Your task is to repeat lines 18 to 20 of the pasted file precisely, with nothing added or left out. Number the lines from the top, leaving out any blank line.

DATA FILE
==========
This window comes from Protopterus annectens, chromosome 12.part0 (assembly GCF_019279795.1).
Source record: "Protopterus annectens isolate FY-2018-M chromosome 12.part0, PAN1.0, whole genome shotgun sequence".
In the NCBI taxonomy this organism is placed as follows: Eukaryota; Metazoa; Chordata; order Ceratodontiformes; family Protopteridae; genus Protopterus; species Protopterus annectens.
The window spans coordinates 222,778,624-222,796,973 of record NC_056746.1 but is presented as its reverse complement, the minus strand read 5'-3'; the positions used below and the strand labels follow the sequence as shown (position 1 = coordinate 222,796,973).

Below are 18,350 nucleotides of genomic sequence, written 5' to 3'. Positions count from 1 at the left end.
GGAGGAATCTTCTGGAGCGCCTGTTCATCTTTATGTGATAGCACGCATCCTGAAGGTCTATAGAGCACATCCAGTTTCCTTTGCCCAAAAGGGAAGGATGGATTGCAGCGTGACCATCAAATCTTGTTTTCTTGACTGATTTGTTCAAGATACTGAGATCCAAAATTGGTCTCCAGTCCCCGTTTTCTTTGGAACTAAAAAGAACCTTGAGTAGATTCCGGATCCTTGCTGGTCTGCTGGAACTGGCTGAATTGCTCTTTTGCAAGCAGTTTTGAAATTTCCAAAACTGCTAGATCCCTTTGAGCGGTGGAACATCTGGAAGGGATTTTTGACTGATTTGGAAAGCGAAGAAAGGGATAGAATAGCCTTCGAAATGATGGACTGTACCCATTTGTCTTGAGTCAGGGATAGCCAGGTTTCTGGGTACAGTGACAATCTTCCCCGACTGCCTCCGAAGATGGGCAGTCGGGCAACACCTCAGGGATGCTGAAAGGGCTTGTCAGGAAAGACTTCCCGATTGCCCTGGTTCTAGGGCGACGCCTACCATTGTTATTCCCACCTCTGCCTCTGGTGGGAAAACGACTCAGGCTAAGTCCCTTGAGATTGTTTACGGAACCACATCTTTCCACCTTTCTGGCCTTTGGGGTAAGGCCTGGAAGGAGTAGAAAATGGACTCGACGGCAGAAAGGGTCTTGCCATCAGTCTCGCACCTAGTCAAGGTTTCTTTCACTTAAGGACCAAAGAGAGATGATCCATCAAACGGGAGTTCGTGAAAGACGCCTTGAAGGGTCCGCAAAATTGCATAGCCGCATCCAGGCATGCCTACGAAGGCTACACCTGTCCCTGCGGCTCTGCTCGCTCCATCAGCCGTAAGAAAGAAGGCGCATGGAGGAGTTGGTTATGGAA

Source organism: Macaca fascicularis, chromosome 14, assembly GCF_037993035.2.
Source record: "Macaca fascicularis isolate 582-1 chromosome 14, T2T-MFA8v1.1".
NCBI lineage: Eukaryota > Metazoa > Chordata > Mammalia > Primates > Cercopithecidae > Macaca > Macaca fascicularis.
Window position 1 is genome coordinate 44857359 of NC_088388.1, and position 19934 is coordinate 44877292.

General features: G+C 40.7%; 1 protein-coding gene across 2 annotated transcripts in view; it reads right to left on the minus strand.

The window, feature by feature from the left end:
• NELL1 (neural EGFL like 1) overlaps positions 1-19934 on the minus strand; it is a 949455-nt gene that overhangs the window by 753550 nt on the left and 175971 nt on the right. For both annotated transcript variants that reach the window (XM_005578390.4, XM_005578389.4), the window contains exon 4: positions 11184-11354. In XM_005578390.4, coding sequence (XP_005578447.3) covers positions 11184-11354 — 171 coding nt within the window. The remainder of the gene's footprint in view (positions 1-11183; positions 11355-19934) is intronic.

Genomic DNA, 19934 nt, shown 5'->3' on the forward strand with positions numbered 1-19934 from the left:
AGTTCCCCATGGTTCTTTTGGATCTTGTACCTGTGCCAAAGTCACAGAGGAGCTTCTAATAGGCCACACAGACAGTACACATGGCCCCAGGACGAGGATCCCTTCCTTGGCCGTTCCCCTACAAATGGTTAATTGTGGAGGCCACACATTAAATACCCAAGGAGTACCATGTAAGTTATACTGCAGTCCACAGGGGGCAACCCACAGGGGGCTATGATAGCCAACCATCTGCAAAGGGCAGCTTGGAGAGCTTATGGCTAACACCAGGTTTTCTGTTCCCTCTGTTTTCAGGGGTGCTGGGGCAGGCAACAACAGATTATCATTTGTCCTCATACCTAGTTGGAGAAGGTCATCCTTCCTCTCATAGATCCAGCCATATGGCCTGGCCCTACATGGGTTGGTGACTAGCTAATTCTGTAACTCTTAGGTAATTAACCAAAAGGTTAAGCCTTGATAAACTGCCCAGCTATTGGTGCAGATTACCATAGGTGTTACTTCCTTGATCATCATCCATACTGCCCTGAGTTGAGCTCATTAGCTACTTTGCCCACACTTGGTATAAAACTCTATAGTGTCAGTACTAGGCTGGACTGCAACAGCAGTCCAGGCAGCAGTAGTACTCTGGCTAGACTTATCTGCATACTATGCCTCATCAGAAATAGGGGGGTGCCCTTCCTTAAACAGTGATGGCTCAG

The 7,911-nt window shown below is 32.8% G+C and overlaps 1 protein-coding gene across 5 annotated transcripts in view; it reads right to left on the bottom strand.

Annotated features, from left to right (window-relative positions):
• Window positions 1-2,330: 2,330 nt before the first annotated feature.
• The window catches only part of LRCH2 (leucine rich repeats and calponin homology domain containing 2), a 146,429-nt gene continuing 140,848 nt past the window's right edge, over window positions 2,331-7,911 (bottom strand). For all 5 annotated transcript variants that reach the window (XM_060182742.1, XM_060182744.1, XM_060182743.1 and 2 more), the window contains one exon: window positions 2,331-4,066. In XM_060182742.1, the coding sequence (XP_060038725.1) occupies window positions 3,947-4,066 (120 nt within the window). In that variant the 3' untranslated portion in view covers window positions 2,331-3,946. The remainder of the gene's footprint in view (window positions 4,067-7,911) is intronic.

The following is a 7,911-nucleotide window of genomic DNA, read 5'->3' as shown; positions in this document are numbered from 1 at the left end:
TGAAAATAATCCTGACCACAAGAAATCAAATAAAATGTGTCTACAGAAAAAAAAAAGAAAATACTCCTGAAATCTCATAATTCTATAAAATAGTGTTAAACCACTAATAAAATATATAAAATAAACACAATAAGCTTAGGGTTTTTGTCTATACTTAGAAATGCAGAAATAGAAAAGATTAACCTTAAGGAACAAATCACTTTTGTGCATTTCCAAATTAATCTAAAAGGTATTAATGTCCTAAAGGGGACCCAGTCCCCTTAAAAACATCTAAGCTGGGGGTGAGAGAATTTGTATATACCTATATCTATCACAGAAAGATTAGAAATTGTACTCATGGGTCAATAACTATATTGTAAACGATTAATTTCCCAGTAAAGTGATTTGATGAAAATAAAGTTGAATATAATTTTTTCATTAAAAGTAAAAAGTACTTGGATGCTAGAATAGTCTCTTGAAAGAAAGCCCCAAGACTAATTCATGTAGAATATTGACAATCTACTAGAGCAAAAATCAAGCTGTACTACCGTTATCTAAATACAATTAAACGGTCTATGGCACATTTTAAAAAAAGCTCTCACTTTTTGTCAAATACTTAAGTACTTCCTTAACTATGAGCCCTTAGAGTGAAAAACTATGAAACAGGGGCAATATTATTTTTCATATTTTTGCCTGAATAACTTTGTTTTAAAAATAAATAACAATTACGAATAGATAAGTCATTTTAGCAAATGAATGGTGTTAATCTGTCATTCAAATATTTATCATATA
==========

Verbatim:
• Window positions 1-2,330: 2,330 nt before the first annotated feature.
• The window catches only part of LRCH2 (leucine rich repeats and calponin homology domain containing 2), a 146,429-nt gene continuing 140,848 nt past the window's right edge, over window positions 2,331-7,911 (bottom strand). For all 5 annotated transcript variants that reach the window (XM_060182742.1, XM_060182744.1, XM_060182743.1 and 2 more), the window contains one exon: window positions 2,331-4,066. In XM_060182742.1, the coding sequence (XP_060038725.1) occupies window positions 3,947-4,066 (120 nt within the window). In that variant the 3' untranslated portion in view covers window positions 2,331-3,946. The remainder of the gene's footprint in view (window positions 4,067-7,911) is intronic.

The following is a 7,911-nucleotide window of genomic DNA, read 5'->3' as shown; positions in this document are numbered from 1 at the left end: